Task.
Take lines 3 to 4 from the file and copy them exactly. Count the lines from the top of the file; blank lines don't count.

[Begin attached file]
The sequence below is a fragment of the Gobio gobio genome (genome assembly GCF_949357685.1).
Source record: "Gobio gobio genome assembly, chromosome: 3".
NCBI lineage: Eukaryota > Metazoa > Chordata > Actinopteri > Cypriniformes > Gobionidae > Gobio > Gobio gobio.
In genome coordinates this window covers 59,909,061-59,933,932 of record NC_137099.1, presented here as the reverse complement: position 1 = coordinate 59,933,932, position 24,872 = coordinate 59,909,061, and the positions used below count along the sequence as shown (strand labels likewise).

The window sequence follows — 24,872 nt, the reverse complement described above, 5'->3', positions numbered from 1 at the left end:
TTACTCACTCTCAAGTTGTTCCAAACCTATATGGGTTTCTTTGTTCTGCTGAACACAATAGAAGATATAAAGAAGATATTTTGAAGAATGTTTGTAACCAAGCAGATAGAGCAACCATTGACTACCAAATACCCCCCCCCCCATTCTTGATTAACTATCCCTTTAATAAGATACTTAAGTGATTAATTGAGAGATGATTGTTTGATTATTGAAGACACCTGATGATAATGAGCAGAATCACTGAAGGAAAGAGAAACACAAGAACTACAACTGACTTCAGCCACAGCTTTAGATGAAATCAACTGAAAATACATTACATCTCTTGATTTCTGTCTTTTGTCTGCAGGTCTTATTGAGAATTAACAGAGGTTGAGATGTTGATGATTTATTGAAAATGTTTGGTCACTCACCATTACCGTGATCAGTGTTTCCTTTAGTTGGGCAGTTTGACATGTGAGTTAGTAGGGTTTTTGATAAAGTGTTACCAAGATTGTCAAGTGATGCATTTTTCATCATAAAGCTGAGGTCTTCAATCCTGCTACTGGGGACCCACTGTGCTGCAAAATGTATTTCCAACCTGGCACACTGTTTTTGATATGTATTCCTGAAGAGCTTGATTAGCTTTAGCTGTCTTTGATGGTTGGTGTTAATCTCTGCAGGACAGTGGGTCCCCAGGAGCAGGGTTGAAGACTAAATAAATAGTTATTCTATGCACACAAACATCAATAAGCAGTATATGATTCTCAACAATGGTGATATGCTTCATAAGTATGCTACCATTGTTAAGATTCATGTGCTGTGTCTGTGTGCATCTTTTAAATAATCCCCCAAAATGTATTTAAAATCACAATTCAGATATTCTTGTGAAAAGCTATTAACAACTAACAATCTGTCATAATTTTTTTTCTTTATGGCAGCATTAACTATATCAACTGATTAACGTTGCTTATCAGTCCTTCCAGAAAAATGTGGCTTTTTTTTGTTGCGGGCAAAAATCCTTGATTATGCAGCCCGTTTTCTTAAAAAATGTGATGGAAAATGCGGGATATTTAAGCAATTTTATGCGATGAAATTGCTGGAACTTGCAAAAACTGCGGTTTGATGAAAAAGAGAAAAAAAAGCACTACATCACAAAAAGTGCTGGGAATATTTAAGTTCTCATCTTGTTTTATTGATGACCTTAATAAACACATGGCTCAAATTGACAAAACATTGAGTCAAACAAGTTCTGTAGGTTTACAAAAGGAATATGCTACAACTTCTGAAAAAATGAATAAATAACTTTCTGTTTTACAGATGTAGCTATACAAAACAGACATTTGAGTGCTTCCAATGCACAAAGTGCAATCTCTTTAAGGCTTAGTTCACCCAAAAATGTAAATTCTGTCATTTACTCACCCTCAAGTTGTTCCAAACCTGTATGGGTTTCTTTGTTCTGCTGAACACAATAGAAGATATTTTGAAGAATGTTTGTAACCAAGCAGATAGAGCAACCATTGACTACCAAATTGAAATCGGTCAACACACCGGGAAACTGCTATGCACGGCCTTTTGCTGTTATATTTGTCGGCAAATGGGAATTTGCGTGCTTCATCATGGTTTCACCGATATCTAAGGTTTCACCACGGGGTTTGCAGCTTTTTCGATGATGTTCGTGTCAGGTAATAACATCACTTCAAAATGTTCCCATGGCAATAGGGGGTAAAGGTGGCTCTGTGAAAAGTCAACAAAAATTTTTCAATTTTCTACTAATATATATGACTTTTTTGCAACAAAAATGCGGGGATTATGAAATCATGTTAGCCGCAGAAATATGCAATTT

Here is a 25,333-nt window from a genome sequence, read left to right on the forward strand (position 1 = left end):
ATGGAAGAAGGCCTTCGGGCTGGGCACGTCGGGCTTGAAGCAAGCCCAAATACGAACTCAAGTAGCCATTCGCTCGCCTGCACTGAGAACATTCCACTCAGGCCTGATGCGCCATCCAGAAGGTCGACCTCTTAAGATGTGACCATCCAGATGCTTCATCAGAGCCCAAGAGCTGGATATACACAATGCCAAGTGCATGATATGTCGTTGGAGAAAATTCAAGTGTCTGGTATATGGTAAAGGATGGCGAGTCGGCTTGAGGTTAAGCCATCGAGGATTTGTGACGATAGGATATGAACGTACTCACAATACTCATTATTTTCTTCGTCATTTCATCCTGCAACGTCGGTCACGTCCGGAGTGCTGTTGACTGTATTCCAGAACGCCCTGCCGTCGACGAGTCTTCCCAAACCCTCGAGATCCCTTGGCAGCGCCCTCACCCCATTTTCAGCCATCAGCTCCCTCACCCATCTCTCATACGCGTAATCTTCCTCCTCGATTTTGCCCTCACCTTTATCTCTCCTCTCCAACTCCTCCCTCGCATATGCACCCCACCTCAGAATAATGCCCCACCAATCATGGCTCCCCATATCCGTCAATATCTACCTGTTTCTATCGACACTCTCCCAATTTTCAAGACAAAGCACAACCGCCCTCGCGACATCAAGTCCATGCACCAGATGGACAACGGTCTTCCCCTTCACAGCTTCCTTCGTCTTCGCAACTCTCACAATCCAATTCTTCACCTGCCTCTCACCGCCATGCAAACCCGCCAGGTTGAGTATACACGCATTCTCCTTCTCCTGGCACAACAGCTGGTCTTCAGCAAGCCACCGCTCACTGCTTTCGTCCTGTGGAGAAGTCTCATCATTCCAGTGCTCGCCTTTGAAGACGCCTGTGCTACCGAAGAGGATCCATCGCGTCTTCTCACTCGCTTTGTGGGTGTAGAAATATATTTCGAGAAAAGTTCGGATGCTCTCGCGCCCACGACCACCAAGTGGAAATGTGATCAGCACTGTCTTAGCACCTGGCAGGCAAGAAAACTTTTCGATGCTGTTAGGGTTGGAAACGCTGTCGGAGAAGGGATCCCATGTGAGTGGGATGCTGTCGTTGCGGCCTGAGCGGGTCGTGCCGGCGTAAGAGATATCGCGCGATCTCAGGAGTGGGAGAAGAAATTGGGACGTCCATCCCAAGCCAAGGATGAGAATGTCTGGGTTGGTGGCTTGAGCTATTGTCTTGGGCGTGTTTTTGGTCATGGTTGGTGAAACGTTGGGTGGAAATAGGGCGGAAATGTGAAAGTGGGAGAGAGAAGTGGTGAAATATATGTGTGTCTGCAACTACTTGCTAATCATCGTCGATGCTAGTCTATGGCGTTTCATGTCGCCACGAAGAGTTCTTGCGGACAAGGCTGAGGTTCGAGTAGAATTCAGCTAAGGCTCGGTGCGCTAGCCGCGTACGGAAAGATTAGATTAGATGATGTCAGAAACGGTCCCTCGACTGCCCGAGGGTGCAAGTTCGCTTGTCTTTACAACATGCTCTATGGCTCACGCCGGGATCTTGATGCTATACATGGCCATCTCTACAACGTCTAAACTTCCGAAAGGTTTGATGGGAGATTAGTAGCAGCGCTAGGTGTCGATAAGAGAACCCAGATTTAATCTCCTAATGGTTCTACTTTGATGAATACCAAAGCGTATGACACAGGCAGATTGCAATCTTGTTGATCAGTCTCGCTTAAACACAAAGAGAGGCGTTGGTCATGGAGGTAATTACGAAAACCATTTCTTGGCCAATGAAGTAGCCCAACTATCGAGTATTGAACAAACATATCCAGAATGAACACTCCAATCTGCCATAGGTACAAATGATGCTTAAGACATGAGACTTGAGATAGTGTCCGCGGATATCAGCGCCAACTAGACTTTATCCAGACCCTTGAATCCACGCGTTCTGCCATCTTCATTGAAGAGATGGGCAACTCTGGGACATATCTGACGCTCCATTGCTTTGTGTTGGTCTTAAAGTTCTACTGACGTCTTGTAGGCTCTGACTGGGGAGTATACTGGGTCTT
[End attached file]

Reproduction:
NCBI lineage: Eukaryota > Metazoa > Chordata > Actinopteri > Cypriniformes > Gobionidae > Gobio > Gobio gobio.
In genome coordinates this window covers 59,909,061-59,933,932 of record NC_137099.1, presented here as the reverse complement: position 1 = coordinate 59,933,932, position 24,872 = coordinate 59,909,061, and the positions used below count along the sequence as shown (strand labels likewise).